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When the wrong road turns right

It turned out that the detour warning that disappeared in a blur as I sped past really was for me. The interstate exit I want is closed, so I shoot off onto an alternate two-lane highway.

It is a dark, moonless night and growing late. My GPS is searching for satellites and the rental car did not come with a map of back roads winding through coal-mining country.

Oh well. It can always be worse, right?

Right. Which is why it starts to rain.

At least I have the road to myself. Yep, not a car in front of me or a car behind me. No taillights to follow, no oncoming headlights to signal for help, just pitch black.

I have a general idea of where I am headed, but the road curves and winds so that the general idea suddenly feels a little disoriented and slightly lightheaded.

Falling Rock and Fallen Rock signs appear. Seems the rocks will get you one way or another -- either they'll tumble down on the top of your car or you'll skid to avoid one in the middle of the road and plunge into the river.

The highway fits snug against the river. I take another curve and pass a deer warning sign. Those would be the deer that survive the falling rocks on their way to the river.

Around another bend, streetlights, storefronts and a few homes with lights on reflect into the river. It's quiet. And peaceful.

The speed limit jumps to 45, then a few miles later slows again to 30, then 15 as I approach a pedestrian crossing. Five men cross the street and descend a wooden staircase leading to flatland. They are coal miners working the night shift.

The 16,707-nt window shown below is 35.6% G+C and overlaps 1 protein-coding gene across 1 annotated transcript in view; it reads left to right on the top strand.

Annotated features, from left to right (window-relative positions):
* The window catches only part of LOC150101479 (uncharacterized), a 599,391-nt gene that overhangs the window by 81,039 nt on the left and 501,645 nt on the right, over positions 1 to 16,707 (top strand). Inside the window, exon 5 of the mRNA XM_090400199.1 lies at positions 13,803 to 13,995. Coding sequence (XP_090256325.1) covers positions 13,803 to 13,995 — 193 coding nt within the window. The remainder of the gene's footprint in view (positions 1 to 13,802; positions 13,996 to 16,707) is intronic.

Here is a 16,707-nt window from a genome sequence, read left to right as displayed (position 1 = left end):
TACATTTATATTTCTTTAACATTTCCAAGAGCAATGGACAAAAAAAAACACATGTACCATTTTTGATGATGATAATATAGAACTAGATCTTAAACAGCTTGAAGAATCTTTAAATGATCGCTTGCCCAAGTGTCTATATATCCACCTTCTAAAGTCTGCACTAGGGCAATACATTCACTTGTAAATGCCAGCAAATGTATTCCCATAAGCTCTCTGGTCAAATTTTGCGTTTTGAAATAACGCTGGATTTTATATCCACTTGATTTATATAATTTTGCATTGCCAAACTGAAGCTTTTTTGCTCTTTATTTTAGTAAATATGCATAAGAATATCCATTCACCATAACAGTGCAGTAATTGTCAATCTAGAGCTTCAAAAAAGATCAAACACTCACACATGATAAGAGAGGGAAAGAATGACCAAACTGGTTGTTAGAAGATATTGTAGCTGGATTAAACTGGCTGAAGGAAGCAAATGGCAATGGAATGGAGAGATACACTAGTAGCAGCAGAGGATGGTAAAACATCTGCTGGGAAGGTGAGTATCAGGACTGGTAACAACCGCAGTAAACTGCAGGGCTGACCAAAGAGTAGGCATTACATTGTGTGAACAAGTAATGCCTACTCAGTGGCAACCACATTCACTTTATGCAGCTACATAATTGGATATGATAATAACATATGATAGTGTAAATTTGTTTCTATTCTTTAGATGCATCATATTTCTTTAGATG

This is country where generations of men have made their living above ground in the steel mills or below ground in the coal mines. Sleepy village after sleepy village, houses crowd the street and front porches nearly brush the curb.

Most of the stores are closed, but a few chains are open -- CVS, Rite Aid, McDonald's, a Pizza Hut now and then. The real stops of interest look to be DeFelice Brothers Pizza or Vocelli's.

A white stucco building sits alone on a corner. It was likely a general store years ago. The door in the middle is flanked by a large display window on either side. A glowing pink neon sign inside reads, "Mayor's Office."

Bend after bend, village after village has been chiseled out of the mountainside. These towns tell stories even in the dark when they're sleeping. Houses, hammered into the hillsides, stand like sentinels keeping guard over the river. Cars are parallel parked street side, bumper to bumper. These homes were built long before the attached two-car garage became standard.

Garmin is back online, nagging me to turn right, turn right, turn right. What else do I have to do? Garmin leads me up a vertical incline, a block west, down a steep drop, a block east, and up again. Garmin is in a holding pattern and must be enjoying the sights herself.

The rain is only a mist now. I pass the same grocery twice and finally find my hotel just shy of midnight.

Hopefully, the interstate will still be closed when it's time to go home.

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